President Obama has expressed confidence that Donald Trump would maintain America's strategic partnerships. Before departing on his final trip abroad, he lauded his working relationship with German Chancellor Merkel.
Shortly before his departure for Europe US President Barack Obama sought to reassure a nervous country and a worried global community that president-elect Donald Trump would maintain America's alliances.
"Do I have concerns?" Obama added. "Absolutely."
The president is heading off on a three-nation valedictory trip, which includes a stop in Germany, and a final meeting with Chancellor Angela Merkel, who he said, "has probably been my closest (international) partner."
Obama sought to reassure skittish European leaders after a divisive campaign marred by charges of racism, sexism, a potpourri of offensive rhetoric and a questioning Trump who cast doubt security relationships in Europe and Asia.
The foreign press has been filled with fear and loathing at the prospect of a Trump presidency, including the latest cover of the German magazine "Der Spiegel," which featured a comet-like image of the president-elect hurtling towards earth with the caption: "It's the end of the world (as we know it)."
In what appeared to be Obama's most revelatory comment during a lengthy press conference that stretched well beyond an hour, Obama said of Trump, ''he expressed a great interest in maintaining our core strategic relationships," including "strong and robust NATO" partnerships.
The president reminded the assembled press core that "the trans-Atlantic and NATO alliance has endured for decades under Democratic and Republican leaders."
On his final international trip Obama will stop in Greece, before arriving for a two-day visit to Germany on Thursday and wrapping up his trip with a stop in Peru.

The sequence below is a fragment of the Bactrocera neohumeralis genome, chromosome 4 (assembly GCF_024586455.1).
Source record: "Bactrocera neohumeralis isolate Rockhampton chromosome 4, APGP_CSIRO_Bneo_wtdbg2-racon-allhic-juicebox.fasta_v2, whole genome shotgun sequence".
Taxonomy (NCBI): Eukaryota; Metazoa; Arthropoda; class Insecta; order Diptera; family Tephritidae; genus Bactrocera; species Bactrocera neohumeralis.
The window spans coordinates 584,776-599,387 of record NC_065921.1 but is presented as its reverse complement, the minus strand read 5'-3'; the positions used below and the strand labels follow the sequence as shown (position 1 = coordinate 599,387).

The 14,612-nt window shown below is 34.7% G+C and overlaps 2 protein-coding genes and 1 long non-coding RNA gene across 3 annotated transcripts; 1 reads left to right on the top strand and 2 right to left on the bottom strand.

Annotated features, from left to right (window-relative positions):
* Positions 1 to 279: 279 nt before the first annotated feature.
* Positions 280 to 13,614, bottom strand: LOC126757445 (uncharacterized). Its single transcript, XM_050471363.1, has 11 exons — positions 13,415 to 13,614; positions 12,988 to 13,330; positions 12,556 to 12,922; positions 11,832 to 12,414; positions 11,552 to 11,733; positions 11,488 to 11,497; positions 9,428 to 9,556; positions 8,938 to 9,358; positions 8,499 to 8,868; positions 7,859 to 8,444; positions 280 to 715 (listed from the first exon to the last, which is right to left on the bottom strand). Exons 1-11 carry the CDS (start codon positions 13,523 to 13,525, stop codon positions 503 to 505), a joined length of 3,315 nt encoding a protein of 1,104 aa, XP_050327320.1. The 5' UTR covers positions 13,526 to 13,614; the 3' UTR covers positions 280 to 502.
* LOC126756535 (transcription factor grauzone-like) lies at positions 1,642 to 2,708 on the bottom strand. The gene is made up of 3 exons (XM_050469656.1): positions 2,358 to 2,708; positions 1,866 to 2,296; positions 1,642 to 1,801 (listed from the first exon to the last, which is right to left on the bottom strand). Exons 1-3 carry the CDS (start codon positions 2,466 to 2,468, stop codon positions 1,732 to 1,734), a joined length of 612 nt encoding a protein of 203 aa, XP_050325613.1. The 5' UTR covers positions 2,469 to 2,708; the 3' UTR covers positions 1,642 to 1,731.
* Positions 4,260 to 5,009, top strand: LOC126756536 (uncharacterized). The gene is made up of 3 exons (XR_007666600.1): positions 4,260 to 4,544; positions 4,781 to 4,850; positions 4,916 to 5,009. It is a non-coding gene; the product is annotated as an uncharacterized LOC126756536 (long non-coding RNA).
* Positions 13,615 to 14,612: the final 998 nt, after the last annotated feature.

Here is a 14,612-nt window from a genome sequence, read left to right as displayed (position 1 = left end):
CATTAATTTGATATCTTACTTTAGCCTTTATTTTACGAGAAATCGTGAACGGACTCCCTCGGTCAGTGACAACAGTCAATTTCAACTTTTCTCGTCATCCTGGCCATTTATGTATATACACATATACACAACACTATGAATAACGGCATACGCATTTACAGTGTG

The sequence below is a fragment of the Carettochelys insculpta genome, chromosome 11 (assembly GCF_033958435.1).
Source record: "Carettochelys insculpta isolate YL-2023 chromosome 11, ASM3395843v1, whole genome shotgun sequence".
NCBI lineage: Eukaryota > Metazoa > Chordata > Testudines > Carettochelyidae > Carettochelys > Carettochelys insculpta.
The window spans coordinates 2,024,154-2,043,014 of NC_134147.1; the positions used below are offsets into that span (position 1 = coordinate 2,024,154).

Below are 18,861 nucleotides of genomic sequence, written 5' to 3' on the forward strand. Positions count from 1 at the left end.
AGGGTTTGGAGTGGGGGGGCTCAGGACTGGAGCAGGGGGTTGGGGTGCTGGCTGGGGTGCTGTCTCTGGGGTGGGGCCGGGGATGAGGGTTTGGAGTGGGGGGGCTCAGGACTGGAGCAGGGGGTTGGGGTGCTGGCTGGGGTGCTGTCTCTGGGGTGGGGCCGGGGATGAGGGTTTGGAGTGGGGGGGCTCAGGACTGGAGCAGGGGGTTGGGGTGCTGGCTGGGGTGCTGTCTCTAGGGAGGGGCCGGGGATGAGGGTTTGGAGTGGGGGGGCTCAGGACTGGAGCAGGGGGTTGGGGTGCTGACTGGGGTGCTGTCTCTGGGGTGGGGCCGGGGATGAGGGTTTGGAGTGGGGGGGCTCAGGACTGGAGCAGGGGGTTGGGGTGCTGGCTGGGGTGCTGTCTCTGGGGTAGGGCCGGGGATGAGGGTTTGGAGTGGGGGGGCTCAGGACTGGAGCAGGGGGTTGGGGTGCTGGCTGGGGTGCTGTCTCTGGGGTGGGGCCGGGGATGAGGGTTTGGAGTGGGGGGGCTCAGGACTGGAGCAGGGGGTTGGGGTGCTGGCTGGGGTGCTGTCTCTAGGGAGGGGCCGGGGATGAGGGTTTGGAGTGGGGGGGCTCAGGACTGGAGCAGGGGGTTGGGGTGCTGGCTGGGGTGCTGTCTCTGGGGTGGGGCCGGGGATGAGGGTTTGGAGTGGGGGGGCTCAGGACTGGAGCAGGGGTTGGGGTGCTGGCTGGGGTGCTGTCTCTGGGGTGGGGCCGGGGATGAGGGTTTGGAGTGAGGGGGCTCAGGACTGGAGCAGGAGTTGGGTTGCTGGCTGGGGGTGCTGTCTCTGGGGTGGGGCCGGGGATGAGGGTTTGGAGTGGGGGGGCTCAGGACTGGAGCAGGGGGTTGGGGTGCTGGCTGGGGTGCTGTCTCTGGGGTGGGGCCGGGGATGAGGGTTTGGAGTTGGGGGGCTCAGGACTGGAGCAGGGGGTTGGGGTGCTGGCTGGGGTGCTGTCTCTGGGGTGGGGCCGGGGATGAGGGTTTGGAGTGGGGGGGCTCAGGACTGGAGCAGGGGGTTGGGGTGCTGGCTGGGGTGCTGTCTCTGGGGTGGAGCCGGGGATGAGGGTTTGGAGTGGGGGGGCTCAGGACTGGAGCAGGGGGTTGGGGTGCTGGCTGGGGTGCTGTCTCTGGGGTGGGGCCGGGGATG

A smooth transition
The president said his team would accelerate efforts to ensure a smooth transition to the Trump administration.
Strikingly, Obama declined to criticize Trump, who just a week earlier he had described as "woefully unprepared for the job" of president and couldn't "handle the nuclear codes."
The president's posture came as the president-elect came in for a storm of criticism from human rights advocates for his selection of Steve Bannon to be his chief strategist.
Bannon was a key figure in Trump's campaign and the owner of the Breitbart website, which critics say spews xenophobia and hostility towards minorities
Jonathan Greenblatt, the national director of the Anti-Defamation League (ADL), a non-governmental organization that opposes all forms of racism and bigotry, said on CNN that he was very troubled by Trump's appointment. He said he views Bannon as a proponent, if not instigator, of such rhetoric
"We saw anti-Semitic memes coming out of [the] campaign," he said, adding, "and a surge in hate crimes across the country, including swastikas in Philadelphia and Maryland."
While Trump has made some conciliatory comments towards women and minorities in the aftermath of the election, the ADL chief said that's not enough.
"The statements are fine," Greenblatt said, "but we want to see action."
bik/bw (AP, AFP, Reuters, dpa)